Selection 1: Cookin’ at the Continental
Selection 2: Swingin’ the Samba
Selection 3: Juicy Lucy
Selection 4: Finger Poppin’
Blue Mitchell (trumpet) Junior Cook (tenor saxophone) Horace Silver (piano) Gene Taylor (bass) Louis Hayes (drums) recorded Rudy Van Gelder Studio, Hackensack, NJ, January 31, 1959
Arguably Silver’s finest, classic, uncompromisingly hard bop sortie, I found myself totally unable to decide which track to feature, so I thought, sod it, give ’em four, let them sort it out between themselves.
Personally I have a soft spot for Swinging The Samba, closely followed by Cooking at the Continental, but I noticed that LJC posters had different ideas, with nominations for other tracks as favourites. Hang the storage limits, give them more, a tribute to Horace: seize the moment, it won’t happen to pass again.
In my opinion, none of the tunes on Finger Poppin’ are especially memorable, but it is more than a simple blowing session. The heads set the mood and tempo, which is where the collaborative power of the Silver Quintet scores so high: everyone knows what is coming, has plenty of space, and uses it well. It is what happened when Blue Note famously funded rehearsal time, where other labels did not: the final product is a more polished performance.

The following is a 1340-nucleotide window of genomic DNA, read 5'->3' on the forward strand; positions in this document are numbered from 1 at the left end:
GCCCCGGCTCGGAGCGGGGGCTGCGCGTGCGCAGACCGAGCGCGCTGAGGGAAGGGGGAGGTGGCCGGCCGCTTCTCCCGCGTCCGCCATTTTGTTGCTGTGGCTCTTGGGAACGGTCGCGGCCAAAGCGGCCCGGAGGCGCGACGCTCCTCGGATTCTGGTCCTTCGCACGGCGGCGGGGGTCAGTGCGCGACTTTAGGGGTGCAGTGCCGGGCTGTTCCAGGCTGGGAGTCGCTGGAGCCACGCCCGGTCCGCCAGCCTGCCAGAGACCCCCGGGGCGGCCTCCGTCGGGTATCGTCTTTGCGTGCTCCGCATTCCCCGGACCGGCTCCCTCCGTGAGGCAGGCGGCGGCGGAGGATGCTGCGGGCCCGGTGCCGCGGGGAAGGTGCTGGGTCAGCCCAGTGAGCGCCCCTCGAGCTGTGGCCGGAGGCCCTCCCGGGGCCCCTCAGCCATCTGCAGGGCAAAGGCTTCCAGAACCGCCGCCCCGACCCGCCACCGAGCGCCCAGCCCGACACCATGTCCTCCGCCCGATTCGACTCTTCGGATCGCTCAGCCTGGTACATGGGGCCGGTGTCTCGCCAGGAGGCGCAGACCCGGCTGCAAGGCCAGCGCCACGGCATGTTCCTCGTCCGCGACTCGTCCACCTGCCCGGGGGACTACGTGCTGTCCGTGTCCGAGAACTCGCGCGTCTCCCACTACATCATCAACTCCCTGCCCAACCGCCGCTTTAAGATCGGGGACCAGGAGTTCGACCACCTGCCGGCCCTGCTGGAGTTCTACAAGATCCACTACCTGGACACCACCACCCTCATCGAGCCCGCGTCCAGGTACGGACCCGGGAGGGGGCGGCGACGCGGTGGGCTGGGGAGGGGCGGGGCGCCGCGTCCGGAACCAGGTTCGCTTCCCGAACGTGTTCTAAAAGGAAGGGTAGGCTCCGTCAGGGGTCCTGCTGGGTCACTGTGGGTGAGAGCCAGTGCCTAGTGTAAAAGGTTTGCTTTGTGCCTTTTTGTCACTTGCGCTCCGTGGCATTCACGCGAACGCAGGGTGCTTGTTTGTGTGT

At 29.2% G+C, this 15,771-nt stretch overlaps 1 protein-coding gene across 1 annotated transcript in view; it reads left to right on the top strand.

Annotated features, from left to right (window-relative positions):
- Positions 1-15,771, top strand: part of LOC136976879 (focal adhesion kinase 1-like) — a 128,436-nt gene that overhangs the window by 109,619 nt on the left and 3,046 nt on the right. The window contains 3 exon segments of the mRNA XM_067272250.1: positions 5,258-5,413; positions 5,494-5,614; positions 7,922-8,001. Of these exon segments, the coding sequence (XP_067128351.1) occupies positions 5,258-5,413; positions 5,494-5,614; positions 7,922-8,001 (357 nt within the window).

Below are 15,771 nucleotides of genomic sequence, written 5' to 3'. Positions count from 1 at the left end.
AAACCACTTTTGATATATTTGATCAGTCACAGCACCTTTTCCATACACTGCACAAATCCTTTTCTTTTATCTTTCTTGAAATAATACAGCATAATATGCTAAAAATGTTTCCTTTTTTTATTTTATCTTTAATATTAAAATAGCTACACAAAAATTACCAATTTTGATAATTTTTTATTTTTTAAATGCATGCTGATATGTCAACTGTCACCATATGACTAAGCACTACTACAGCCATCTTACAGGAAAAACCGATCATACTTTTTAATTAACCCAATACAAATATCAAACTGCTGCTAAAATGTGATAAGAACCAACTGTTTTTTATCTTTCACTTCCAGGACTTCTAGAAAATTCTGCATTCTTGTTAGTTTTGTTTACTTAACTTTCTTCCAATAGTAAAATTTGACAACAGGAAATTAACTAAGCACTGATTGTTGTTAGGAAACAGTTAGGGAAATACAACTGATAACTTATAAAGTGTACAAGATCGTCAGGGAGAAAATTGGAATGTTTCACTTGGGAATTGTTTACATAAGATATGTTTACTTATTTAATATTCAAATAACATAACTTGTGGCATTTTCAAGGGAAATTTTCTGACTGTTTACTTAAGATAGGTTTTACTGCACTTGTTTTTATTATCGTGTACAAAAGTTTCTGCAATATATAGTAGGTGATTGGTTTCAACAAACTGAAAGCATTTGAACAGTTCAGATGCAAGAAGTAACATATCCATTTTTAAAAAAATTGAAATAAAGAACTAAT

Horace once described his approach to music as “meaningful simplicity”, an insight to be savoured. In a milieu that elevated “complexity” that is not always meaningful, it is a distinction worth retaining.
Vinyl: BN 4008 W63rd labels, (+INC + R) RVG stamp, DG, ears.
Just for a change, this Blue Note has the same W63rd labels on each side, but it’s +INC and +R both sides, so question over early v.s. later pressing status. Regular follower will understand my indifference – it’s the van Gelder metalwork provenance that counts to the audiophile. There will be no wailing and gnashing of teeth here between 1st or 2nd press.
When I started out collecting jazz around five or so years ago, these Horace records simply turned up once in a while, and you seized the moment. I still see them turning up once in a while, but not as often. I fear these will not be long for this earth. But they are at the more affordable end, and they repay the investment.